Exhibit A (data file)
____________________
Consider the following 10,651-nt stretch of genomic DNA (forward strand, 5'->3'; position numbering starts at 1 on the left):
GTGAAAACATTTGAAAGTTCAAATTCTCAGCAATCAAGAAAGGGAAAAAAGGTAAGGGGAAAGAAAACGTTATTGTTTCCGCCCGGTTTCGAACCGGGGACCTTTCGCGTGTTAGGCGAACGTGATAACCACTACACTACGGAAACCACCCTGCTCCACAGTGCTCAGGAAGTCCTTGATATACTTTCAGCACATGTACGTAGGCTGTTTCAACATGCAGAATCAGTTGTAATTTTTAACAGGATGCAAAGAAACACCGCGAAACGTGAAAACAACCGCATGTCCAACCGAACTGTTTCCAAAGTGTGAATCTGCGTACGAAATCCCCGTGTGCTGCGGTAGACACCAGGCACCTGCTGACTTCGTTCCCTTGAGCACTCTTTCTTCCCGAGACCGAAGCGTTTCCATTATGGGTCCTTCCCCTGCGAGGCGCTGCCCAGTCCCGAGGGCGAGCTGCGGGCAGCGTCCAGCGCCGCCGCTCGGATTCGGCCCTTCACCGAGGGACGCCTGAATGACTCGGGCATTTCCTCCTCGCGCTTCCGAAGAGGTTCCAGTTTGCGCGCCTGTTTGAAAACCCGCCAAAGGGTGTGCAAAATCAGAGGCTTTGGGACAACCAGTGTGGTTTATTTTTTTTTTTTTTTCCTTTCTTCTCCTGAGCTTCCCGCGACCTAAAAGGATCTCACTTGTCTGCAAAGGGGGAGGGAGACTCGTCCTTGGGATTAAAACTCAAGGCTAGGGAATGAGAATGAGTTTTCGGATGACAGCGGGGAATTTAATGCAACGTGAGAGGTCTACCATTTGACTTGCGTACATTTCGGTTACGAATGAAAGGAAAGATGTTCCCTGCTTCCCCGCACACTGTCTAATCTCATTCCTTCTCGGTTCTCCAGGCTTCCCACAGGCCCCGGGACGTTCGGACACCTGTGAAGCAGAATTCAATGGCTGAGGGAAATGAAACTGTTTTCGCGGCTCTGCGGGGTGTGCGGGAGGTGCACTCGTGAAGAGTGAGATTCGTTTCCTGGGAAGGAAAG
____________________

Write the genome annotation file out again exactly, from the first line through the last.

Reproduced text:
Consider the following 10,651-nt stretch of genomic DNA (forward strand, 5'->3'; position numbering starts at 1 on the left):
GTGAAAACATTTGAAAGTTCAAATTCTCAGCAATCAAGAAAGGGAAAAAAGGTAAGGGGAAAGAAAACGTTATTGTTTCCGCCCGGTTTCGAACCGGGGACCTTTCGCGTGTTAGGCGAACGTGATAACCACTACACTACGGAAACCACCCTGCTCCACAGTGCTCAGGAAGTCCTTGATATACTTTCAGCACATGTACGTAGGCTGTTTCAACATGCAGAATCAGTTGTAATTTTTAACAGGATGCAAAGAAACACCGCGAAACGTGAAAACAACCGCATGTCCAACCGAACTGTTTCCAAAGTGTGAATCTGCGTACGAAATCCCCGTGTGCTGCGGTAGACACCAGGCACCTGCTGACTTCGTTCCCTTGAGCACTCTTTCTTCCCGAGACCGAAGCGTTTCCATTATGGGTCCTTCCCCTGCGAGGCGCTGCCCAGTCCCGAGGGCGAGCTGCGGGCAGCGTCCAGCGCCGCCGCTCGGATTCGGCCCTTCACCGAGGGACGCCTGAATGACTCGGGCATTTCCTCCTCGCGCTTCCGAAGAGGTTCCAGTTTGCGCGCCTGTTTGAAAACCCGCCAAAGGGTGTGCAAAATCAGAGGCTTTGGGACAACCAGTGTGGTTTATTTTTTTTTTTTTTTCCTTTCTTCTCCTGAGCTTCCCGCGACCTAAAAGGATCTCACTTGTCTGCAAAGGGGGAGGGAGACTCGTCCTTGGGATTAAAACTCAAGGCTAGGGAATGAGAATGAGTTTTCGGATGACAGCGGGGAATTTAATGCAACGTGAGAGGTCTACCATTTGACTTGCGTACATTTCGGTTACGAATGAAAGGAAAGATGTTCCCTGCTTCCCCGCACACTGTCTAATCTCATTCCTTCTCGGTTCTCCAGGCTTCCCACAGGCCCCGGGACGTTCGGACACCTGTGAAGCAGAATTCAATGGCTGAGGGAAATGAAACTGTTTTCGCGGCTCTGCGGGGTGTGCGGGAGGTGCACTCGTGAAGAGTGAGATTCGTTTCCTGGGAAGGAAAG